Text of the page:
To provide coherence and content for the competency framework, an extensive review and assessment was undertaken of similar programs from domains other than medicine, as well as “off the shelf” programs offered in the medical domain. Compilation of stand-alone workbooks, learning-needs assessment forms, and a range of other supporting learning materials were part of the program development phase.
After trialling the Professional Development of Registrars program in various formats, a 2-day program (outlined in Box 2) was agreed on. This format took into account registrar feedback at the end of each of the sessions. The program itself involves experiential small-group work, individual exercises, self-analysis questionnaires, videos, and simulations, as well as some didactic content. Clinical and non-clinical presenters were involved in facilitation. There is precourse work completed before the sessions.
Ultimately, the real effectiveness of registrar development programs will lie in their ability to enhance the performance of participating doctors as clinical managers. To ascertain this in a robust way will require systematic postprogram follow-up. The limited evidence obtained from a focus group with one of the pilot cohorts and presentations at the 11th National Prevocational Medical Education Forum do provide positive indicators of the value and relevance of the Professional Development of Registrars program. This is further supported by increasing requests for delivery of the program.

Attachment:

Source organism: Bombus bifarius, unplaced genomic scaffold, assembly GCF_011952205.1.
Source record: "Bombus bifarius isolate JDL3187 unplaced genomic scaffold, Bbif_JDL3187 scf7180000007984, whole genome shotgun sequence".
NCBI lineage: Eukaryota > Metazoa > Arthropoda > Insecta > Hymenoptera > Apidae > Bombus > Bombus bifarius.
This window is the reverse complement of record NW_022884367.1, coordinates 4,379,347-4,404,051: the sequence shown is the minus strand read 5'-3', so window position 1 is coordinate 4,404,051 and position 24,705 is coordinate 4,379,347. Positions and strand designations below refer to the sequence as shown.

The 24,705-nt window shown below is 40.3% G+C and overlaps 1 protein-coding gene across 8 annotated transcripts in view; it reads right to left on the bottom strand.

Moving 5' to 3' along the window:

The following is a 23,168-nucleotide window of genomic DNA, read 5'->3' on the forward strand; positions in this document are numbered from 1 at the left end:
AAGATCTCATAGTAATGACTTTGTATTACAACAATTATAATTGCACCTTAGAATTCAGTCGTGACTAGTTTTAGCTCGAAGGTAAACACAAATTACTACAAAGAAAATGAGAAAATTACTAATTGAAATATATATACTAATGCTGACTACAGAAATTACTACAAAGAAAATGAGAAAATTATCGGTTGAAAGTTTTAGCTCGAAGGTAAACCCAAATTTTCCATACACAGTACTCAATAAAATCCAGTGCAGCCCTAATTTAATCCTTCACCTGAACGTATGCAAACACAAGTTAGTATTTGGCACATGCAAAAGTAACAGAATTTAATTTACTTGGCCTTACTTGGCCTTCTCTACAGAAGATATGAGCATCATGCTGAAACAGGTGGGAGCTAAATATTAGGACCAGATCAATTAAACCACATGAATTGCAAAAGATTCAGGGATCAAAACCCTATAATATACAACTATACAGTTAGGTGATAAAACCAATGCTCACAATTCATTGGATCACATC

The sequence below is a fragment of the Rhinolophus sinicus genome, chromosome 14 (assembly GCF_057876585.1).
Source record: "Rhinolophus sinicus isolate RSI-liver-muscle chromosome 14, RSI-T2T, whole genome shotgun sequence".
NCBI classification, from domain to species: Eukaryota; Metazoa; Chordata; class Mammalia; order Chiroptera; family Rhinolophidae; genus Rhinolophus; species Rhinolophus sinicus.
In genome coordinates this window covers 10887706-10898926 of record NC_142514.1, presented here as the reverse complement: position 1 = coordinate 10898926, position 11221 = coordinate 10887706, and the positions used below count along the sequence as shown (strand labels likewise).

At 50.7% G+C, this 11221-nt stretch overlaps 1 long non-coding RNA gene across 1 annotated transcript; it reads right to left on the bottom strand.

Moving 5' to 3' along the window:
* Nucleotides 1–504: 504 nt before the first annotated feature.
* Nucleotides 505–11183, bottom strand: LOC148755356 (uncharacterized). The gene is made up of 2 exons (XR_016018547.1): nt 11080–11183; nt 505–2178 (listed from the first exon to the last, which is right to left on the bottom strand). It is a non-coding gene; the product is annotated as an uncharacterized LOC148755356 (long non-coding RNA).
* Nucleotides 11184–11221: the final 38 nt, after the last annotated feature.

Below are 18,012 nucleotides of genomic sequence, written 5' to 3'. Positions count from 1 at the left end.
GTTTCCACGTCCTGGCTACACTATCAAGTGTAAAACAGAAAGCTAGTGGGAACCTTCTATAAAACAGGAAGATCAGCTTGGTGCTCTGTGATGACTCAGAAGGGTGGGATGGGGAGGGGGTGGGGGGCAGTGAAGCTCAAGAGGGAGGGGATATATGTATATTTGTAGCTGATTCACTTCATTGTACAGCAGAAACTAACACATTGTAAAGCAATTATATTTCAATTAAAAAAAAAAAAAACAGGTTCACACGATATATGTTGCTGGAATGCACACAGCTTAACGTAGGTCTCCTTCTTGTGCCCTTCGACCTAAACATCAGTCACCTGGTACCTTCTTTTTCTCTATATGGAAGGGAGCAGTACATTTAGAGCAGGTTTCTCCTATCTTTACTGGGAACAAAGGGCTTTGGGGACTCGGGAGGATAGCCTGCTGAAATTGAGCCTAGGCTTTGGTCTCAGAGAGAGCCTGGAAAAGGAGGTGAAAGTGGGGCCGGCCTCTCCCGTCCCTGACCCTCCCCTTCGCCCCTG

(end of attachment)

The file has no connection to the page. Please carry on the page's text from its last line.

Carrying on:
An 8-month follow-up focus group meeting with one of the pilot groups indicated that the participants had derived significant value from the sessions on self-awareness, effective time management and delegation, communication and learning styles, team-building skills, registrar as teacher, giving and receiving feedback, and conflict resolution. Participants also emphasised the value of having follow-up meetings to allow for reflection on improvements made and for consideration of further areas for development. Other postprogram feedback included awareness of the recognition by hospital administration of the role of the registrar, the opportunity to network with other registrars, awareness that the transition to being a registrar was more multifaceted than it may seem, and a desire to explore leadership and management in greater depth.
The postprogram feedback supports very positive reaction ratings to the pilot programs by the participants, despite often being scheduled on weekends. In addition to overall program ratings, each session has been evaluated for content in terms of achievement of the program’s objectives, as well as the quality of presentation, as shown in Box 3. Eleven pilot programs have been conducted in workshop and modular formats; two of these have been weekend residential programs. The overall reaction to the programs by the 146 participants (134 registrars and 12 resident medical officers) has been extremely positive, with a very satisfactory average rating of 6.2 (SD, 0.6) out of 7.0.